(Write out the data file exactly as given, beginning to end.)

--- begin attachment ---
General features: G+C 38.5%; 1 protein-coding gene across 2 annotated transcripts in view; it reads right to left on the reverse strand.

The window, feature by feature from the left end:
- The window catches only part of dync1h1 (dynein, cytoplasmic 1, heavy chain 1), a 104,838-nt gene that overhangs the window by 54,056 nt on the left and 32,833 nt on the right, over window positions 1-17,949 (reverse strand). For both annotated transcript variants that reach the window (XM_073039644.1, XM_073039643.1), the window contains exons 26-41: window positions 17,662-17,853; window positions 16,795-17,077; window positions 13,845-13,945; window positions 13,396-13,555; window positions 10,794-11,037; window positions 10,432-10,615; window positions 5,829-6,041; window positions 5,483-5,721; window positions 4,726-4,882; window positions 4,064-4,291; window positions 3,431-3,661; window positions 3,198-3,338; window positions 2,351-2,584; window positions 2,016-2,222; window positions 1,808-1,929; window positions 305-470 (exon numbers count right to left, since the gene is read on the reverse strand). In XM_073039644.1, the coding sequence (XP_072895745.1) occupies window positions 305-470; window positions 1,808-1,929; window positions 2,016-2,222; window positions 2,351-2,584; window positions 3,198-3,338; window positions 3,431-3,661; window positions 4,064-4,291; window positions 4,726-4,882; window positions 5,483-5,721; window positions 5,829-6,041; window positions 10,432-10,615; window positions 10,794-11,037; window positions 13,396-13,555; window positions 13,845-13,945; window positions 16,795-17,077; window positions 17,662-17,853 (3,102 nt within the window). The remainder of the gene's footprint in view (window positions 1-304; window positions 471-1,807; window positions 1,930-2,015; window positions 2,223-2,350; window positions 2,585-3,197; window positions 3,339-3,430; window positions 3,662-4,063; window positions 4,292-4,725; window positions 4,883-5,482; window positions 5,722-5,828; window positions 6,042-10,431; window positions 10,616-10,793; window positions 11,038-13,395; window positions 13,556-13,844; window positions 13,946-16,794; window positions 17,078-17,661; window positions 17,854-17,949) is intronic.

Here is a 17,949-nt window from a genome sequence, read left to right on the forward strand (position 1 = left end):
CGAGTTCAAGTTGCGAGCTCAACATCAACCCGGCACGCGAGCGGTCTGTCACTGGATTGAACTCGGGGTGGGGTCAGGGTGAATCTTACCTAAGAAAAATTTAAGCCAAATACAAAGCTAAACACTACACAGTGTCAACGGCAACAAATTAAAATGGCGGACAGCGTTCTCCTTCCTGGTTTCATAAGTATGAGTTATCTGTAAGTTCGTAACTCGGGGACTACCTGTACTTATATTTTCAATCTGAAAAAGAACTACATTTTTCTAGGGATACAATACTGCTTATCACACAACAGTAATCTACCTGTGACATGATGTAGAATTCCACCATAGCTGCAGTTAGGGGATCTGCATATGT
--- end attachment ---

General features: G+C 38.5%; 1 protein-coding gene across 2 annotated transcripts in view; it reads right to left on the reverse strand.

The window, feature by feature from the left end:
- The window catches only part of dync1h1 (dynein, cytoplasmic 1, heavy chain 1), a 104,838-nt gene that overhangs the window by 54,056 nt on the left and 32,833 nt on the right, over window positions 1-17,949 (reverse strand). For both annotated transcript variants that reach the window (XM_073039644.1, XM_073039643.1), the window contains exons 26-41: window positions 17,662-17,853; window positions 16,795-17,077; window positions 13,845-13,945; window positions 13,396-13,555; window positions 10,794-11,037; window positions 10,432-10,615; window positions 5,829-6,041; window positions 5,483-5,721; window positions 4,726-4,882; window positions 4,064-4,291; window positions 3,431-3,661; window positions 3,198-3,338; window positions 2,351-2,584; window positions 2,016-2,222; window positions 1,808-1,929; window positions 305-470 (exon numbers count right to left, since the gene is read on the reverse strand). In XM_073039644.1, the coding sequence (XP_072895745.1) occupies window positions 305-470; window positions 1,808-1,929; window positions 2,016-2,222; window positions 2,351-2,584; window positions 3,198-3,338; window positions 3,431-3,661; window positions 4,064-4,291; window positions 4,726-4,882; window positions 5,483-5,721; window positions 5,829-6,041; window positions 10,432-10,615; window positions 10,794-11,037; window positions 13,396-13,555; window positions 13,845-13,945; window positions 16,795-17,077; window positions 17,662-17,853 (3,102 nt within the window). The remainder of the gene's footprint in view (window positions 1-304; window positions 471-1,807; window positions 1,930-2,015; window positions 2,223-2,350; window positions 2,585-3,197; window positions 3,339-3,430; window positions 3,662-4,063; window positions 4,292-4,725; window positions 4,883-5,482; window positions 5,722-5,828; window positions 6,042-10,431; window positions 10,616-10,793; window positions 11,038-13,395; window positions 13,556-13,844; window positions 13,946-16,794; window positions 17,078-17,661; window positions 17,854-17,949) is intronic.

Here is a 17,949-nt window from a genome sequence, read left to right on the forward strand (position 1 = left end):
CGAGTTCAAGTTGCGAGCTCAACATCAACCCGGCACGCGAGCGGTCTGTCACTGGATTGAACTCGGGGTGGGGTCAGGGTGAATCTTACCTAAGAAAAATTTAAGCCAAATACAAAGCTAAACACTACACAGTGTCAACGGCAACAAATTAAAATGGCGGACAGCGTTCTCCTTCCTGGTTTCATAAGTATGAGTTATCTGTAAGTTCGTAACTCGGGGACTACCTGTACTTATATTTTCAATCTGAAAAAGAACTACATTTTTCTAGGGATACAATACTGCTTATCACACAACAGTAATCTACCTGTGACATGATGTAGAATTCCACCATAGCTGCAGTTAGGGGATCTGCATATGT